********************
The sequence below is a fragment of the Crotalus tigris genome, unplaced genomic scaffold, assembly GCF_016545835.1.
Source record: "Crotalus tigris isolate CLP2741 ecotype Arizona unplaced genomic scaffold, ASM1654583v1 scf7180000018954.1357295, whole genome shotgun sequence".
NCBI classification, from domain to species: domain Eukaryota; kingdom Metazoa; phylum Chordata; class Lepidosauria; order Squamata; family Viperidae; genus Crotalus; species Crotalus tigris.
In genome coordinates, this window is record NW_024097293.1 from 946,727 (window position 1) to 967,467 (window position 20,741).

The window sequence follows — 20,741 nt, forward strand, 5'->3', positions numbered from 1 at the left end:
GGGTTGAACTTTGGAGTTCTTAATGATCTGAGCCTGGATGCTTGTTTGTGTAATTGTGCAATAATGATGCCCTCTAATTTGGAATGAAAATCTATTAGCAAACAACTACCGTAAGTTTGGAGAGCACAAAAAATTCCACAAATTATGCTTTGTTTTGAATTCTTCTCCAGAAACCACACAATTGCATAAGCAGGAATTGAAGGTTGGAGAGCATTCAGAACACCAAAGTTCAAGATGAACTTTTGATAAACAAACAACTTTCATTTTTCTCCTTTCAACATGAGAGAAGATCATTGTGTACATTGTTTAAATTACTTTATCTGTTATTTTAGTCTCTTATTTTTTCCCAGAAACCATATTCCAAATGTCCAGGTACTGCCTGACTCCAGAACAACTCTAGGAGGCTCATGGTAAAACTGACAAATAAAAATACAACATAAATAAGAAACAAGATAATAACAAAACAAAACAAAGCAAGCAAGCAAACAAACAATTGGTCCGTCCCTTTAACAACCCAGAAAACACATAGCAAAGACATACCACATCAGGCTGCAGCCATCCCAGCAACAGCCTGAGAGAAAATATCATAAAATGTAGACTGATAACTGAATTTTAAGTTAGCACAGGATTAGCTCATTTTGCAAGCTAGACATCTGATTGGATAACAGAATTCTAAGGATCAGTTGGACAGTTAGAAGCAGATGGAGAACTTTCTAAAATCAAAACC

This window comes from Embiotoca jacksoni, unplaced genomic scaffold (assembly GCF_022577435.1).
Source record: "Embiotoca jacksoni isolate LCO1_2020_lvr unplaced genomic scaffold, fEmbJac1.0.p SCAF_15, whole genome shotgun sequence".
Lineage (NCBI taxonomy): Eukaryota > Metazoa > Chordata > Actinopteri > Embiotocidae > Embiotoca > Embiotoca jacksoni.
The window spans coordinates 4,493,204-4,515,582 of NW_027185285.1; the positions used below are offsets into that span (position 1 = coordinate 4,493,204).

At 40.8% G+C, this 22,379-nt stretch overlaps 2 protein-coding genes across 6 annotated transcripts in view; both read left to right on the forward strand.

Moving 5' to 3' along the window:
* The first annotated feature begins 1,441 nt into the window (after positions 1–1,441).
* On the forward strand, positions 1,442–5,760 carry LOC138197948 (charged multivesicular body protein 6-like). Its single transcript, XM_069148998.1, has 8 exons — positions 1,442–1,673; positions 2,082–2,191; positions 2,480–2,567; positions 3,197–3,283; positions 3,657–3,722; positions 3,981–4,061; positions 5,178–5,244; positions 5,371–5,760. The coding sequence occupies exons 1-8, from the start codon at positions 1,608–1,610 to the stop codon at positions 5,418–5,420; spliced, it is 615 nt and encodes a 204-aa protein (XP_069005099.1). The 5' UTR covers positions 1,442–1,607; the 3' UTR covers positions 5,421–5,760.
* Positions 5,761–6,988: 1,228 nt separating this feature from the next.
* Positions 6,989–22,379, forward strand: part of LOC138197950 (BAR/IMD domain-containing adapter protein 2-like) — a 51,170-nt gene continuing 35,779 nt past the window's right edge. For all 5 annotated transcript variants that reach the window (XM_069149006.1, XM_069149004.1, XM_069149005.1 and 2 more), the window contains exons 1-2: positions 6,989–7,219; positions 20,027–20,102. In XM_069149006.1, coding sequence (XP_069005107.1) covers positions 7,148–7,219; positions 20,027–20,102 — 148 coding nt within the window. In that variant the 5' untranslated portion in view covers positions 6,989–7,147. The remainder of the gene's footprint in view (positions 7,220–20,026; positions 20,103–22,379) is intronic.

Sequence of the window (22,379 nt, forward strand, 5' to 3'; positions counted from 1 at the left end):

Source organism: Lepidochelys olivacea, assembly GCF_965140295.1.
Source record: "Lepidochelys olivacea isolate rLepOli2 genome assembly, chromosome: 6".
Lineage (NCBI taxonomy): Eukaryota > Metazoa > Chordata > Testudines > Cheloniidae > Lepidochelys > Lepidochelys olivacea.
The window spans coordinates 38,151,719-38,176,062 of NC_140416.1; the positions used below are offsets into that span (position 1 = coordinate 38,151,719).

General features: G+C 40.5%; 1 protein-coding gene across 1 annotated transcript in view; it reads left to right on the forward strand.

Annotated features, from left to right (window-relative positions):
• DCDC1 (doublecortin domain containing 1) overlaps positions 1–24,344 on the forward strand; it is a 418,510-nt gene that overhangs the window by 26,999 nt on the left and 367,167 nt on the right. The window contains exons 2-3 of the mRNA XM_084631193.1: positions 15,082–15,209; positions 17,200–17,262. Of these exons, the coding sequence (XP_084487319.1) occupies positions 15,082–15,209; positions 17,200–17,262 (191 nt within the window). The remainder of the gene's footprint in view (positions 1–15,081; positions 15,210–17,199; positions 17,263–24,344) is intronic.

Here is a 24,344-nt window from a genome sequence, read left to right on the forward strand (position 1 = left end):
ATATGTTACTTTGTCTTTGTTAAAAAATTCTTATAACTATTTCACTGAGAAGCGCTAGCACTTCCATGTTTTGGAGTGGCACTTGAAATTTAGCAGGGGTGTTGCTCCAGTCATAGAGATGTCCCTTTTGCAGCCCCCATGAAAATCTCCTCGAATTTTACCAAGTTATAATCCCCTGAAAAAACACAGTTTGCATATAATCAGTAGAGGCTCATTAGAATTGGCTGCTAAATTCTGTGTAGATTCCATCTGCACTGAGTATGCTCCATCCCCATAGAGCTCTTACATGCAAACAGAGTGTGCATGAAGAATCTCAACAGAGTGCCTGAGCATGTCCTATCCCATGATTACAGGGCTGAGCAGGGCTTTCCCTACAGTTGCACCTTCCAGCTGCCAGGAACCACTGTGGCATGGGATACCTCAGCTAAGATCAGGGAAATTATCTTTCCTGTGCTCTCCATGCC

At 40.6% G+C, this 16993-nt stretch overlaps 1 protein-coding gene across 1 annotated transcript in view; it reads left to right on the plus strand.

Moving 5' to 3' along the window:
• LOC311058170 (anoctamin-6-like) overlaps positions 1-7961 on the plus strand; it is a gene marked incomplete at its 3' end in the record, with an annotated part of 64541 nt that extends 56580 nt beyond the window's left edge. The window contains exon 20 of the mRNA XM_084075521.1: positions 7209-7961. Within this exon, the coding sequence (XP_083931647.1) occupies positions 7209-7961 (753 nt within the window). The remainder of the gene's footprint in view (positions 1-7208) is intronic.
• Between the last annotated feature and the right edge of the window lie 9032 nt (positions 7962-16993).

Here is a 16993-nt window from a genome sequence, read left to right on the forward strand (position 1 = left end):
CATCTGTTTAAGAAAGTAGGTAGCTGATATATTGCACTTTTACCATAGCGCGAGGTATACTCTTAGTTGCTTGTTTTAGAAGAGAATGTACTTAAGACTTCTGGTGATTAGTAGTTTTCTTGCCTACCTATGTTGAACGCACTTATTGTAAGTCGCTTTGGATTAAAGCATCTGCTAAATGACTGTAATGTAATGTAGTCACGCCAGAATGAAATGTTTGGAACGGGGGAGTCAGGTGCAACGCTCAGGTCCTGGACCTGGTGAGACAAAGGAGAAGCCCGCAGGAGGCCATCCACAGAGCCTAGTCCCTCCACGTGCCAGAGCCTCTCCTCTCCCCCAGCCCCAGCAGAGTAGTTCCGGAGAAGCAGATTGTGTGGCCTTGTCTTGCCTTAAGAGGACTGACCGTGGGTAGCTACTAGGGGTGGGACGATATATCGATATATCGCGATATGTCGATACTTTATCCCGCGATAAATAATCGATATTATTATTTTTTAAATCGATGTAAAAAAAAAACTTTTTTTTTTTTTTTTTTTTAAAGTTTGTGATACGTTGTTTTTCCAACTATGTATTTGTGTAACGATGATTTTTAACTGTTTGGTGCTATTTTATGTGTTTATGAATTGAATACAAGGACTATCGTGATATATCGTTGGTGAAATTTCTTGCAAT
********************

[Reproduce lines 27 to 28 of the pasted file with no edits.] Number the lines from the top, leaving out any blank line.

At 40.6% G+C, this 16993-nt stretch overlaps 1 protein-coding gene across 1 annotated transcript in view; it reads left to right on the plus strand.

Moving 5' to 3' along the window: